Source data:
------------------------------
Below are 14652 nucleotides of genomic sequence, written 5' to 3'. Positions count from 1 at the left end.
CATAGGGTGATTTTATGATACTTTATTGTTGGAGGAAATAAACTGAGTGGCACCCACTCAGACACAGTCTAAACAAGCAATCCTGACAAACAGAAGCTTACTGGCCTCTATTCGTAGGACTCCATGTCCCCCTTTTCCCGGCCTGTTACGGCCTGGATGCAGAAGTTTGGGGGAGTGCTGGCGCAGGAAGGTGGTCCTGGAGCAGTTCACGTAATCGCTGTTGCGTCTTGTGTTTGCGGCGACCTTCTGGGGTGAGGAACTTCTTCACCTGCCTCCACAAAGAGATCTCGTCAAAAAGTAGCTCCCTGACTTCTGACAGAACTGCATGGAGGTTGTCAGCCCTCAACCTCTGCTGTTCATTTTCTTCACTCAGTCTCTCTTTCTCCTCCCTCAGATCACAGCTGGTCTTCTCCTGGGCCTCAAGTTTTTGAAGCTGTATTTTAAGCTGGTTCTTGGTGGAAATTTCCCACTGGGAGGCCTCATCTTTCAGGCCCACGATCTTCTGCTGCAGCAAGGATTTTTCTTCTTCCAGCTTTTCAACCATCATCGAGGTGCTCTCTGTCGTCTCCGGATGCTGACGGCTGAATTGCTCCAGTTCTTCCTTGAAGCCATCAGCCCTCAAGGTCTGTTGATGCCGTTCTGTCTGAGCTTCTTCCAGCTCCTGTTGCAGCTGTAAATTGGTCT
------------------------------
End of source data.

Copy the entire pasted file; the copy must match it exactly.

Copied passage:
Below are 14652 nucleotides of genomic sequence, written 5' to 3'. Positions count from 1 at the left end.
CATAGGGTGATTTTATGATACTTTATTGTTGGAGGAAATAAACTGAGTGGCACCCACTCAGACACAGTCTAAACAAGCAATCCTGACAAACAGAAGCTTACTGGCCTCTATTCGTAGGACTCCATGTCCCCCTTTTCCCGGCCTGTTACGGCCTGGATGCAGAAGTTTGGGGGAGTGCTGGCGCAGGAAGGTGGTCCTGGAGCAGTTCACGTAATCGCTGTTGCGTCTTGTGTTTGCGGCGACCTTCTGGGGTGAGGAACTTCTTCACCTGCCTCCACAAAGAGATCTCGTCAAAAAGTAGCTCCCTGACTTCTGACAGAACTGCATGGAGGTTGTCAGCCCTCAACCTCTGCTGTTCATTTTCTTCACTCAGTCTCTCTTTCTCCTCCCTCAGATCACAGCTGGTCTTCTCCTGGGCCTCAAGTTTTTGAAGCTGTATTTTAAGCTGGTTCTTGGTGGAAATTTCCCACTGGGAGGCCTCATCTTTCAGGCCCACGATCTTCTGCTGCAGCAAGGATTTTTCTTCTTCCAGCTTTTCAACCATCATCGAGGTGCTCTCTGTCGTCTCCGGATGCTGACGGCTGAATTGCTCCAGTTCTTCCTTGAAGCCATCAGCCCTCAAGGTCTGTTGATGCCGTTCTGTCTGAGCTTCTTCCAGCTCCTGTTGCAGCTGTAAATTGGTCT